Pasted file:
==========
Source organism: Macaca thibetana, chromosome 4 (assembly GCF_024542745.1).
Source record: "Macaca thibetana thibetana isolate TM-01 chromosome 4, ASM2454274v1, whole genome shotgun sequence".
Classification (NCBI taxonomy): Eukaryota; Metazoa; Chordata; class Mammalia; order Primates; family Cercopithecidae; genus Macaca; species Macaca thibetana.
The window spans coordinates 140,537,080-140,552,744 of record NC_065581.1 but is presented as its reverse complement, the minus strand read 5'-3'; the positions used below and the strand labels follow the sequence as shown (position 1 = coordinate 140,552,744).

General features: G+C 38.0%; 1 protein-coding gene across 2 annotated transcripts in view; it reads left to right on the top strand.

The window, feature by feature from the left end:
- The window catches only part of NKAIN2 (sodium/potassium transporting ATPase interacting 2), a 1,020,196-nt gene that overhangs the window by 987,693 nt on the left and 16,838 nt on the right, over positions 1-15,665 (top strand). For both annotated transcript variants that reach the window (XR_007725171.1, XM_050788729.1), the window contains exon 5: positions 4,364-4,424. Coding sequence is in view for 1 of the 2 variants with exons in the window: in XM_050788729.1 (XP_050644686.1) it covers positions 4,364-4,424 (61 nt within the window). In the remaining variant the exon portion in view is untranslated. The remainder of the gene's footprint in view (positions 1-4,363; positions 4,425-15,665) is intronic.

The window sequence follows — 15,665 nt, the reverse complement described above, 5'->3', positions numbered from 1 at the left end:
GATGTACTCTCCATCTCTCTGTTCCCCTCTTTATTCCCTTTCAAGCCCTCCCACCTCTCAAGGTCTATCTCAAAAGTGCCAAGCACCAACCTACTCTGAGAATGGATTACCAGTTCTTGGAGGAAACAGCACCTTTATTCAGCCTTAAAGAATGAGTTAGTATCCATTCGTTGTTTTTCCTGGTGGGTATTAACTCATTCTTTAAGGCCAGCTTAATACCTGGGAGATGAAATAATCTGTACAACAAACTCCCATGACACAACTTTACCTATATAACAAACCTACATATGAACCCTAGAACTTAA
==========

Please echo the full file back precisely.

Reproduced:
Source organism: Macaca thibetana, chromosome 4 (assembly GCF_024542745.1).
Source record: "Macaca thibetana thibetana isolate TM-01 chromosome 4, ASM2454274v1, whole genome shotgun sequence".
Classification (NCBI taxonomy): Eukaryota; Metazoa; Chordata; class Mammalia; order Primates; family Cercopithecidae; genus Macaca; species Macaca thibetana.
The window spans coordinates 140,537,080-140,552,744 of record NC_065581.1 but is presented as its reverse complement, the minus strand read 5'-3'; the positions used below and the strand labels follow the sequence as shown (position 1 = coordinate 140,552,744).

General features: G+C 38.0%; 1 protein-coding gene across 2 annotated transcripts in view; it reads left to right on the top strand.

The window, feature by feature from the left end:
- The window catches only part of NKAIN2 (sodium/potassium transporting ATPase interacting 2), a 1,020,196-nt gene that overhangs the window by 987,693 nt on the left and 16,838 nt on the right, over positions 1-15,665 (top strand). For both annotated transcript variants that reach the window (XR_007725171.1, XM_050788729.1), the window contains exon 5: positions 4,364-4,424. Coding sequence is in view for 1 of the 2 variants with exons in the window: in XM_050788729.1 (XP_050644686.1) it covers positions 4,364-4,424 (61 nt within the window). In the remaining variant the exon portion in view is untranslated. The remainder of the gene's footprint in view (positions 1-4,363; positions 4,425-15,665) is intronic.

The window sequence follows — 15,665 nt, the reverse complement described above, 5'->3', positions numbered from 1 at the left end:
GATGTACTCTCCATCTCTCTGTTCCCCTCTTTATTCCCTTTCAAGCCCTCCCACCTCTCAAGGTCTATCTCAAAAGTGCCAAGCACCAACCTACTCTGAGAATGGATTACCAGTTCTTGGAGGAAACAGCACCTTTATTCAGCCTTAAAGAATGAGTTAGTATCCATTCGTTGTTTTTCCTGGTGGGTATTAACTCATTCTTTAAGGCCAGCTTAATACCTGGGAGATGAAATAATCTGTACAACAAACTCCCATGACACAACTTTACCTATATAACAAACCTACATATGAACCCTAGAACTTAA